It didn't matter very much though, to me then. I was still only ten, too young to think about snob values or how much they mattered. There were other kids in the complex we moved into--which was a lot more than could be said about our relatively bigger, but sadly isolated bungalow in Trivandrum.
But the kids were, well, not very much like me, no matter how much I tried to mould myself to their personalities. I think this was about the time I learned, really learned about typical Indian middle class families and their values.
There were two sets of sisters who served as the ring leaders for our small gang. One set was called Abhilasha and Akansha and the other set was called Neha and Puja. Neha and Puja had a younger baby sister as well, called Gudiya, but they had just about moved in, that family, and Abhilasha--who was a plump chubby girl--still ruled the roost.
One day Abhilasha and Akansha told us gravely, during a game of Mother May I that their mother had just had a baby. "And everyone was very upset," said Akansha, who even though she was the younger, was very much the more wordly of the two. "Why?" I asked, amazed. "I don't know," said Akansha, "I just know everyone was crying a lot, even my mother."
Abhilasha interrupted this, to ask whether I wanted to see the baby and led me inside to a room full of relatives and her mother lay on the bed, with such a very tiny, red baby next to her. "Ohhh, she's so small!" I said, and the grown ups laughed, grown-uppishly, before talking over our heads.
Later, rumour, or I think it was Neha, murmured to us that the family had been in uproar because they had another girl. I didn't see, then, why having a girl should be such an issue, and I asked my mother why everyone was crying. "Welll, some people don't like girls," she said, and I think she tried to go into Indian history and tradition and dowries and so on, but having a shortish attention span, I ran off somewhere, feeling pretty glad that my family didn't have an issue with my gender. Quite the opposite actually, because I was fairly spoilt.
Many years later, when I was about 17, I think, a new family moved in beneath us, with three daughters--two older ones and one baby, who the mother carried around everywhere. And again, I heard, through the general apartment grapevine, that the baby girl was actually the granddaughter. The oldest daughter had "killed herself", in her in-laws kitchen, with kerosene and fire and left the caretaking of her baby to her mother. No one talked about it though.
Besides conventional games like Statue or Kabbaddi, we did quite a few other things for recreation also. Once a year, the bigger girls would organise a little programme for the adults, where we did stuff like dance to a Hindi song and do a skit and stuff like that. One year, I remember, they made me the announcer (because I can't dance to save my life, and a skit in Hindi would be beyond my linguistic capabilities at the time), and also I remember, one of the dances that year was to Nothing's Gonna Change My Love For You. We called all our parents, proudly, sat them on the terrace, captive for two hours and made them watch things. Then we passed around a little bag of toffees, for them to award prizes. I didn't get one, sadly, being the announcer, but I was much applauded.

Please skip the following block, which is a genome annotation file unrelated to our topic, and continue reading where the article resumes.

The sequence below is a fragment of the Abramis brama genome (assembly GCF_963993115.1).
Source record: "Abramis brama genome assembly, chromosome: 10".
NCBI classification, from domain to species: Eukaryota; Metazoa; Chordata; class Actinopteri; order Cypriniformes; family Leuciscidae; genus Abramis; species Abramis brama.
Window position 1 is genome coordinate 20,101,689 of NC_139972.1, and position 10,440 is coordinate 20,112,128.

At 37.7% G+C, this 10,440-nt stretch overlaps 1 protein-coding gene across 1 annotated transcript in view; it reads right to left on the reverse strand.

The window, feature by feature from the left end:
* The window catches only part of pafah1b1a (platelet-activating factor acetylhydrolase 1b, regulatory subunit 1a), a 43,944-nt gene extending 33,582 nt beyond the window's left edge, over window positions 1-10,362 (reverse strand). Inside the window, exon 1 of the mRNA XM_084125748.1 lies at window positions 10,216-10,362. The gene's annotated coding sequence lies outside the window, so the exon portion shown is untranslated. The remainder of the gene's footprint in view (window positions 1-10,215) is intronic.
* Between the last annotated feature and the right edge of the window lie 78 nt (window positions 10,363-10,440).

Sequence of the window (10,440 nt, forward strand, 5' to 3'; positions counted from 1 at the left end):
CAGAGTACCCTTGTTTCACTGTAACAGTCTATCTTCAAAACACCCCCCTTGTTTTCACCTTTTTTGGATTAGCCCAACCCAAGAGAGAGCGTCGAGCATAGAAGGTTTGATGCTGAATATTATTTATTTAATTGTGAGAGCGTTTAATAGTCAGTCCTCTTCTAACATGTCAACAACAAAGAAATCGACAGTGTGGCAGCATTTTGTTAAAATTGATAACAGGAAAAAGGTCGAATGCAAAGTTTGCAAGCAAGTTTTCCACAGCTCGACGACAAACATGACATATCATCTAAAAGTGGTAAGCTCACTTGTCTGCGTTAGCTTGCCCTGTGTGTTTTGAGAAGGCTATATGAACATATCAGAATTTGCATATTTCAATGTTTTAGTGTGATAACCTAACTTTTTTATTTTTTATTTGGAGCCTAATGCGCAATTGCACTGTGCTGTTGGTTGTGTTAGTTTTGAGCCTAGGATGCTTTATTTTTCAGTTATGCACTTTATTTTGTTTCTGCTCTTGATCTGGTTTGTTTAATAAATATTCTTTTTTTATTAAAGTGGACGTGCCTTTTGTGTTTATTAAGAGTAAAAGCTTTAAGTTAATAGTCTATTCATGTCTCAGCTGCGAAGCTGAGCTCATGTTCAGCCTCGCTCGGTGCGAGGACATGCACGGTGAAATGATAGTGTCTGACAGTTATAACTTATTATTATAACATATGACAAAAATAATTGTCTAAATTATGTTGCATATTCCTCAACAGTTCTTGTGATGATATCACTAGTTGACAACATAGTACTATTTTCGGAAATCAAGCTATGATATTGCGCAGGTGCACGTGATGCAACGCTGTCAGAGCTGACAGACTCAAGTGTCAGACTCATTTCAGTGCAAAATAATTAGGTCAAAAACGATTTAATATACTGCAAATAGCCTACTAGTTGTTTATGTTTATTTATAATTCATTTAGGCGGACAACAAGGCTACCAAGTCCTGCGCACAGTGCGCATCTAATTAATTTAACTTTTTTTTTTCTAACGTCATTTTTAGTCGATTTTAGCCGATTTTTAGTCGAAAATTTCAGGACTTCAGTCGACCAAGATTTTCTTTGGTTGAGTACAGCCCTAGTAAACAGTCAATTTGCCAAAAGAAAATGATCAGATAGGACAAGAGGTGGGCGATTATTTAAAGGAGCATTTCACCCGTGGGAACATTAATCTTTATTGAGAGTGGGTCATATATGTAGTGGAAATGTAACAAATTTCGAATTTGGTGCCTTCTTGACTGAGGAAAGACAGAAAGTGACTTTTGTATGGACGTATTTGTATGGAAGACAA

Occassionally, I would have birthday parties, ala Enid Blyton for my dolls, where I invited a few girls, served Roohafza and biscuits and they brought one of their dolls as well. One time, at the birthday party of Baby Michael (what? don't laugh), one of the girls brought me a little baby cradle she made herself, out of a shoebox and pretty curtain remnants.
Another girl was a kleptomaniac. She'd come over and after she left, I'd find a whole lot of stuff missing. I only managed to put two and two together after I found a figurine of a white seal that I loved and called Kotik, in her room three months later. I stopped letting her come into my room after that.
Again, inspired by Enid Blyton one time, I decided to make some extra money by doing odd jobs around the colony. I could be quite persuasive at the time, being the fortunate possessor of an active imagination and a very glib tongue, so I rounded up a gang of three other kids and took them from door to door. Most people laughed at us, and sent us away, but one house let us rinse their plates, mop the floor and water their plants and gave us two rupees. Once we got out, gleefully with the money, the other girls started to have pangs of what-have-we-done, so we translated the cash into orange bars at the ice cream cart and went merrily on our ways.
Word got out, though, as it tends to do, and naturally, the other girls planted all the blame squarely on me. Their mothers landed up at our house, in a furious Greek chorus, going, "Do you know what your daughter has done?" "Yes and I think she's quite cool actually," said my mother, exhaling a long plume of cigarette smoke.
But the worst part was going to school, because a nasty little boy in my colony came on the same bus and he yelled, every time I passed, "Jhaadu-poncha waali!" (Which translates into broom-mop-person, which doesn't sound so bad, but in Hindi it was a taunt). I had my revenge, by growing up hot though, and now he stares after me and I put a little extra sashay into my walk going ahahahahaha, who's a jhaadu-poncha-waali now, eh?